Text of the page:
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Maryland Names Forest In Honor Of Fred W. Besley

Besley was Maryland’s first State Forester

Fred W. Besley - Maryland's first State ForesterAnnapolis, Md. (February 22, 2012) - The Maryland Department of Natural Resources and the Maryland Board of Public Works today officially renamed 1,040 acres of Chesapeake Forest Land in Dorchester County in honor of Fred W. Besley, the father of Maryland forestry. Besley became Maryland’s first State Forester in 1906, and has influenced forestry conservation practices ever since.

“As we reflect on the many contributions of Fred Besley to Maryland and our nation, we are inspired by his vision for forestry conservation that was ahead of his time,” said Governor Martin O’Malley. “Fred’s legacy lives on in the commitment of Marylanders to create a cleaner, greener and more sustainable future for our children and theirs.”

The Fred W. Besley Demonstration Forest consists of five parcels, totaling 1,040 acres, located in Dorchester County - lands originally owned and worked by Besley. In 2010 the State purchased the area from Besley & Rodgers, Inc., through Program Open Space. These tracts now serve as living examples of Maryland’s first conservation efforts lead by Besley himself.

The first chief of the U.S. Forest Service, Gifford Pinchot, handpicked Besley to become the State’s first forester and President Theodore Roosevelt’s advisor on conservation issues. Maryland was only the third state in the union to create such a position, and its forestry program soon became a model for other states.

Changes caused by more than 250 years of settlement, agricultural expansion and industrialization left Maryland’s forests in deplorable condition at the time of Besley’s appointment. He worked tirelessly for nearly four decades to stem the tide of forest destruction by educating the public, especially private woodlot owners, on the merits of forestry and forest conservation.

Besley’s greatest legacy is perhaps the system of multi-purpose forest reserves he left behind. During his tenure, Maryland’s public lands grew from 2,000 acres in 1906 to more than 100,000 acres in 1942, forming the backbone of today’s network of parks, forests and other natural areas.

Fred W. Besley retired in 1942, after 36 years of distinguished service as Maryland’s first State Forester. A central goal of his retirement was to own and manage forest land using the techniques he had encouraged others to use for so many years. To that end, Besley partnered with his son-in-law S. Procter Rogers (an industrial engineer from Baltimore) to form the family corporation, Besley & Rodgers, Inc., which still exists today.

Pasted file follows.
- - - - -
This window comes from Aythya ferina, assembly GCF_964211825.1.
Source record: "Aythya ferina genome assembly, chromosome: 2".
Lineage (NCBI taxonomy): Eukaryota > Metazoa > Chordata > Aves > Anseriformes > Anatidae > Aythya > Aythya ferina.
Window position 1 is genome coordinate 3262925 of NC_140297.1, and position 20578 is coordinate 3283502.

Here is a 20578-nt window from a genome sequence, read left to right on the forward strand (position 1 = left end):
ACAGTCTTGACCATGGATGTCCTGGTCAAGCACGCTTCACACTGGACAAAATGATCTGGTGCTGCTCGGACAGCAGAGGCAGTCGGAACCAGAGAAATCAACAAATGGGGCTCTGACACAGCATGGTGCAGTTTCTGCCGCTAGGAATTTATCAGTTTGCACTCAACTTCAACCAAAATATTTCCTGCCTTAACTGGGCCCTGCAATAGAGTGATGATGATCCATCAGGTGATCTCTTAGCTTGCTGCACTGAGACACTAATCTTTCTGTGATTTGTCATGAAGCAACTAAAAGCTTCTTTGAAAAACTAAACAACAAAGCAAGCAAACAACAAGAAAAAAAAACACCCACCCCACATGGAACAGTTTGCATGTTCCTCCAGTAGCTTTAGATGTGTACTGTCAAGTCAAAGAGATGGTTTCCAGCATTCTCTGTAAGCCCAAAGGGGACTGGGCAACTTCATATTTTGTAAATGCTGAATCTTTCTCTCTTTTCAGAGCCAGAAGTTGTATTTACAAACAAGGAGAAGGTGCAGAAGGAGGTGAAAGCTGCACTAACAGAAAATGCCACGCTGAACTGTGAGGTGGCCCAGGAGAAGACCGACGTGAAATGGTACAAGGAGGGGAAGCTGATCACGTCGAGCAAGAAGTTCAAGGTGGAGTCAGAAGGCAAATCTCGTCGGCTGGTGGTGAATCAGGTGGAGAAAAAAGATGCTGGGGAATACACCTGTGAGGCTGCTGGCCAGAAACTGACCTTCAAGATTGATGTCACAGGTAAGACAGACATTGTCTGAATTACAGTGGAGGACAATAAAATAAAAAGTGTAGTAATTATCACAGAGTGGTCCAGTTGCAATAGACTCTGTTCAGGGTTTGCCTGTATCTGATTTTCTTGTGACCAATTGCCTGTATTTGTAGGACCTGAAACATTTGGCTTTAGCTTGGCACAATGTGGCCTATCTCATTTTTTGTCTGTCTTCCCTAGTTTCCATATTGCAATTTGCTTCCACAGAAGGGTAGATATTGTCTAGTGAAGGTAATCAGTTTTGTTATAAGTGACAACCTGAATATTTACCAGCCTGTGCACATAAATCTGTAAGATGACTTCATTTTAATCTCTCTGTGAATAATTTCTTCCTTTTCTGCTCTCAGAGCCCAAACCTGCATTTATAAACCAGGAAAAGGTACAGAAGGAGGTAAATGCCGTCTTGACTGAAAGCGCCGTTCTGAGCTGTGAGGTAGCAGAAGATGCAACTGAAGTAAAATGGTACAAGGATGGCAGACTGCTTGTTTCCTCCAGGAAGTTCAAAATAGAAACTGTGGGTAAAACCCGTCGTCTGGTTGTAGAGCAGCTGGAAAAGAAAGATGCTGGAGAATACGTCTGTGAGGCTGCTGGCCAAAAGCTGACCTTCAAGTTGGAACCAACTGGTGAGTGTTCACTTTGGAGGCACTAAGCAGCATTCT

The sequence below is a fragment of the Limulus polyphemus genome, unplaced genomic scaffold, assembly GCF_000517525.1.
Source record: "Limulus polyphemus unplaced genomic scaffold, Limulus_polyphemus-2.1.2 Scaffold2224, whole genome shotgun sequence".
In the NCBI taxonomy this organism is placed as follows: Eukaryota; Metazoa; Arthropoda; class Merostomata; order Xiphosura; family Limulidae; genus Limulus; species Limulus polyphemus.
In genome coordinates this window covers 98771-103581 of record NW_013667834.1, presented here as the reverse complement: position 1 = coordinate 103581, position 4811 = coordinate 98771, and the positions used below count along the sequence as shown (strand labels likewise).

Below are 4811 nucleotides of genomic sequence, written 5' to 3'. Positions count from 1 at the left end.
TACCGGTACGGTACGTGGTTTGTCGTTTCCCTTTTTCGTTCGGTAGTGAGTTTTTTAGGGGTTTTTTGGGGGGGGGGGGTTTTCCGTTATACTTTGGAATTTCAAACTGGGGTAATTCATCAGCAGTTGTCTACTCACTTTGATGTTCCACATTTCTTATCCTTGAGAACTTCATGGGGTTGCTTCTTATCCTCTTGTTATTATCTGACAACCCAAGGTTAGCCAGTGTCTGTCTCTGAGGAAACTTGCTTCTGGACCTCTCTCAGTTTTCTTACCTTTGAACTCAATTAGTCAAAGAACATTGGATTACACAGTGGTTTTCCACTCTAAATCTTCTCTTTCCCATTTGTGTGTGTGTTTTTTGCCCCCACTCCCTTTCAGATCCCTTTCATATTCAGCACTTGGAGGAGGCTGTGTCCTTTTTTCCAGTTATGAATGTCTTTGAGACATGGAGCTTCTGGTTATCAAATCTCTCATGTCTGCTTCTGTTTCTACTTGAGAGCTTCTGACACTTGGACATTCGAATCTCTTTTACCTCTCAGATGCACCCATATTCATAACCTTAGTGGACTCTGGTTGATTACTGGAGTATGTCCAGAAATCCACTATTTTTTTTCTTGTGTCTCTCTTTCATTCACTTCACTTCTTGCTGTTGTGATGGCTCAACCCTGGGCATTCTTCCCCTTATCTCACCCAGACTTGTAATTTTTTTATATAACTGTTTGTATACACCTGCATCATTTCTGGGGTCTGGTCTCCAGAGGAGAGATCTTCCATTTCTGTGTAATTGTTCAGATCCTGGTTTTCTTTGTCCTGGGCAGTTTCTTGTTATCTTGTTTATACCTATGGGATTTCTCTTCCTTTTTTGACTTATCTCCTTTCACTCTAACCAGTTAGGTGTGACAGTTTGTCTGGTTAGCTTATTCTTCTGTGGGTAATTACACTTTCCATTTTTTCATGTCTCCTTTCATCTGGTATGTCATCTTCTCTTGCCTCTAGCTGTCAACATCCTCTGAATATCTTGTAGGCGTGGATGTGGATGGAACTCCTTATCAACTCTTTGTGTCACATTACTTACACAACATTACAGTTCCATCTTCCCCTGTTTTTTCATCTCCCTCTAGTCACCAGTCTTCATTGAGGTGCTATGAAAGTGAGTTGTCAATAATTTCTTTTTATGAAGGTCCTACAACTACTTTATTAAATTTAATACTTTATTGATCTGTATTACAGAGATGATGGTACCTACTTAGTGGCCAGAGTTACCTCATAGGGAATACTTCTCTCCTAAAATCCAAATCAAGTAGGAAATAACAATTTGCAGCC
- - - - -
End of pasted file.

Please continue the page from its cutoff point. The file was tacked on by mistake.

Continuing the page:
“Besley truly knew what it meant to be a steward of the earth,” said State Forester and Maryland Service Forest Director Steven Koehn. “Following his lead, we as Marylanders can work together to expand tree canopy cover, conserve and improve wildlife habitat and reduce polluted runoff to the Chesapeake Bay.”

Governor Martin O’Malley has made reforestation a priority of his administration, demonstrating extraordinary leadership to engage private citizens, local governments, organizations, inmates and regional partners in tree planting efforts. Under Governor O’Malley’s Marylanders Plant Trees program, citizens have planted more than 70,000 trees in 3 years, and Maryland inmates have planted more than one million trees on public lands. All Maryland State forests have also received dual certification, recognizing the State’s commitment to sustainable forestry practices and the green jobs the forest industry supports.


   February 22, 2012

Contact: Josh Davidsburg
410-260-8002 office I 410-507-7526 cell
jdavidsburg@dnr.state.md.us

The Maryland Department of Natural Resources is the state agency responsible for providing natural and living resource-related services to citizens and visitors. DNR manages nearly one-half million acres of public lands and 17,000 miles of waterways, along with Maryland's forests, fisheries and wildlife for maximum environmental, economic and quality of life benefits. A national leader in land conservation, DNR-managed parks and natural, historic and cultural resources attract 11 million visitors annually. DNR is the lead agency in Maryland's effort to restore the Chesapeake Bay, the state's number one environmental priority. DNR is the lead agency in Maryland's effort to restore the Chesapeake Bay, the state's number one environmental priority. Learn more at www.dnr.maryland.gov